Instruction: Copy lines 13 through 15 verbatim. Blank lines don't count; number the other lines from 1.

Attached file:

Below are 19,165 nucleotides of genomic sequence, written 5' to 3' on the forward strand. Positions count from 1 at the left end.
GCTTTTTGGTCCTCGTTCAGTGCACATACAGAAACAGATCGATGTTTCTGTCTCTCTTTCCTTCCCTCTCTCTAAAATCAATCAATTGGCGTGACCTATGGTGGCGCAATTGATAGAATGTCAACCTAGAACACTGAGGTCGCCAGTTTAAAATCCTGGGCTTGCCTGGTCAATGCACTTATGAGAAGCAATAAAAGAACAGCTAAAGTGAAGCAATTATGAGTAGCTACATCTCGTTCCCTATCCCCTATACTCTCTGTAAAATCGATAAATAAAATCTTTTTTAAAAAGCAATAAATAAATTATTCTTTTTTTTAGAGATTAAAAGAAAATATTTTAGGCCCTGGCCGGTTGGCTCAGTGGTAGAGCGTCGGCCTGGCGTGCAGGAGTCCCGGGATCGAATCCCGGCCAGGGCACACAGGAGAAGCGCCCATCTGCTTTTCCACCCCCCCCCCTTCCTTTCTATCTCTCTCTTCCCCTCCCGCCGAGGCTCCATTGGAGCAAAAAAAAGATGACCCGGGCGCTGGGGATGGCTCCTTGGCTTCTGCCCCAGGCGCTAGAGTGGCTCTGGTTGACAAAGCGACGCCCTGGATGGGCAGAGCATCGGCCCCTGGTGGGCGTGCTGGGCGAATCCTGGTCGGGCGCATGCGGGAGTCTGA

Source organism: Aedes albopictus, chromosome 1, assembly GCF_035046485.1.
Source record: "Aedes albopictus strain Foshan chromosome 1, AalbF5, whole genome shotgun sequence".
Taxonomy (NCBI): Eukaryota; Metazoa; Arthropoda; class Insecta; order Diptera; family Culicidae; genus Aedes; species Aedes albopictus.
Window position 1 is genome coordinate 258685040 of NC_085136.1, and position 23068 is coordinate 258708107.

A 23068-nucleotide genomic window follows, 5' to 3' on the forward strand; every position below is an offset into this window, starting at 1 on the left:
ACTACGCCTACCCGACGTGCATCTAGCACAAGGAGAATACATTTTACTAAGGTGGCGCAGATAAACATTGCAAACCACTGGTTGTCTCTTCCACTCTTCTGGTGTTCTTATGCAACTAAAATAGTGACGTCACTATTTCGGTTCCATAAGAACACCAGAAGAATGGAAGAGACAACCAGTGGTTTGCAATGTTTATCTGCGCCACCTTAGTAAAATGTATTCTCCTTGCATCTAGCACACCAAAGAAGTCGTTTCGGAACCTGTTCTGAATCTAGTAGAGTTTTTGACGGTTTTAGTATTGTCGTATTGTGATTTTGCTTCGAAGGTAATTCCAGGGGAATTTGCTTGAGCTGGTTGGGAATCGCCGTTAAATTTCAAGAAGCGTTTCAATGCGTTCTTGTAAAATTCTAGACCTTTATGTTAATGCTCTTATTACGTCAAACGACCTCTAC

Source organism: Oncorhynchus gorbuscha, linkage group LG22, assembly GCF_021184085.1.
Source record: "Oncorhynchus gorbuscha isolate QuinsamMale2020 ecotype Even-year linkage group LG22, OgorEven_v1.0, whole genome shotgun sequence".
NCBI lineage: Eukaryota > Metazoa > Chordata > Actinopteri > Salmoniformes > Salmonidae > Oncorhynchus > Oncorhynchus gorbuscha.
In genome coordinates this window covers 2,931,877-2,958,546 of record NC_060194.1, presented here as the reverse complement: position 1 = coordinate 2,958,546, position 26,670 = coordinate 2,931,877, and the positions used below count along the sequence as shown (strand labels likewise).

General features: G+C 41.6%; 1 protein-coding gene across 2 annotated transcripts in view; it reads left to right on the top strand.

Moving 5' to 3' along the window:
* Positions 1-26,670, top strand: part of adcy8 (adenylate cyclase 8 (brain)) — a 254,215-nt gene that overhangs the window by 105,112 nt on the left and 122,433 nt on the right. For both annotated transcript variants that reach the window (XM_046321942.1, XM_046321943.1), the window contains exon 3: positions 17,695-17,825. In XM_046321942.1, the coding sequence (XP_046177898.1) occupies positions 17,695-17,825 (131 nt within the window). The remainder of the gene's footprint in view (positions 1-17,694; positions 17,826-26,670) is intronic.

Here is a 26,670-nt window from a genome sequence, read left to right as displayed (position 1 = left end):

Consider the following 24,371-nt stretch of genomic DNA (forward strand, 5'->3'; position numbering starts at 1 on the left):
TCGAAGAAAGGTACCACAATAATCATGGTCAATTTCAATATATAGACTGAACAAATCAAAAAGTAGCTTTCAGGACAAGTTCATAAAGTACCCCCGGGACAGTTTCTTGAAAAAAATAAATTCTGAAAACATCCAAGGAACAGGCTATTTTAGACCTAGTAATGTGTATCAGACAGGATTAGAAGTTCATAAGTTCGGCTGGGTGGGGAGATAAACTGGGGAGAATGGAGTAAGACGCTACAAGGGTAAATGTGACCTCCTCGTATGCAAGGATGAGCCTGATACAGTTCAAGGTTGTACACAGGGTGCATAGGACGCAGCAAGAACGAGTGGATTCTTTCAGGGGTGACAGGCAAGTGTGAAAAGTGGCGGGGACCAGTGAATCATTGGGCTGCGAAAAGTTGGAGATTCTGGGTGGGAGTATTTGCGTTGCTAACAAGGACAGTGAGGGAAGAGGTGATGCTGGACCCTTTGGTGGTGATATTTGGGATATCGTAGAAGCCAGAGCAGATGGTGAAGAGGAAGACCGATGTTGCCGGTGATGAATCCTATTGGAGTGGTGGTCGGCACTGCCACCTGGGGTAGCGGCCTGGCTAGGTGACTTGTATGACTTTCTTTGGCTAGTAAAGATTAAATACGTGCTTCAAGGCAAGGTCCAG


General features: G+C 41.6%; 1 protein-coding gene across 2 annotated transcripts in view; it reads left to right on the top strand.

Moving 5' to 3' along the window:
* Positions 1-26,670, top strand: part of adcy8 (adenylate cyclase 8 (brain)) — a 254,215-nt gene that overhangs the window by 105,112 nt on the left and 122,433 nt on the right. For both annotated transcript variants that reach the window (XM_046321942.1, XM_046321943.1), the window contains exon 3: positions 17,695-17,825. In XM_046321942.1, the coding sequence (XP_046177898.1) occupies positions 17,695-17,825 (131 nt within the window). The remainder of the gene's footprint in view (positions 1-17,694; positions 17,826-26,670) is intronic.